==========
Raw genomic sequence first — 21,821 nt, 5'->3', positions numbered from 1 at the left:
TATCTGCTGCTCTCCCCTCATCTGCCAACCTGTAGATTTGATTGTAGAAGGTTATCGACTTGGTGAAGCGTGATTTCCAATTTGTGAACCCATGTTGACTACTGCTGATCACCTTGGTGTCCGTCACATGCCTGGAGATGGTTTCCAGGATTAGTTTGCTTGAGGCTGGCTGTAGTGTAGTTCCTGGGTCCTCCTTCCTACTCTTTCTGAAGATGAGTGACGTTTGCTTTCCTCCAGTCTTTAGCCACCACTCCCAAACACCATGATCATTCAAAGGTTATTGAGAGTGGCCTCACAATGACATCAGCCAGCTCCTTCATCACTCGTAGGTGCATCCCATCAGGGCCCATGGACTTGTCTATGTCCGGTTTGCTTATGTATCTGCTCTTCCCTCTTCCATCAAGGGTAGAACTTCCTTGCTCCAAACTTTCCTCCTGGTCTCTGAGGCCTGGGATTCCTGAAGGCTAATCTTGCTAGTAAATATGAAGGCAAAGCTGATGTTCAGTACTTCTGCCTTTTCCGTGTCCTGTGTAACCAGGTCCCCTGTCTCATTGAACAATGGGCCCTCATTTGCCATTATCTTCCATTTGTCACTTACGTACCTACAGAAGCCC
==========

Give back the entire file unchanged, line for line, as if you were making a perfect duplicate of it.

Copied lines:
Raw genomic sequence first — 21,821 nt, 5'->3', positions numbered from 1 at the left:
TATCTGCTGCTCTCCCCTCATCTGCCAACCTGTAGATTTGATTGTAGAAGGTTATCGACTTGGTGAAGCGTGATTTCCAATTTGTGAACCCATGTTGACTACTGCTGATCACCTTGGTGTCCGTCACATGCCTGGAGATGGTTTCCAGGATTAGTTTGCTTGAGGCTGGCTGTAGTGTAGTTCCTGGGTCCTCCTTCCTACTCTTTCTGAAGATGAGTGACGTTTGCTTTCCTCCAGTCTTTAGCCACCACTCCCAAACACCATGATCATTCAAAGGTTATTGAGAGTGGCCTCACAATGACATCAGCCAGCTCCTTCATCACTCGTAGGTGCATCCCATCAGGGCCCATGGACTTGTCTATGTCCGGTTTGCTTATGTATCTGCTCTTCCCTCTTCCATCAAGGGTAGAACTTCCTTGCTCCAAACTTTCCTCCTGGTCTCTGAGGCCTGGGATTCCTGAAGGCTAATCTTGCTAGTAAATATGAAGGCAAAGCTGATGTTCAGTACTTCTGCCTTTTCCGTGTCCTGTGTAACCAGGTCCCCTGTCTCATTGAACAATGGGCCCTCATTTGCCATTATCTTCCATTTGTCACTTACGTACCTACAGAAGCCC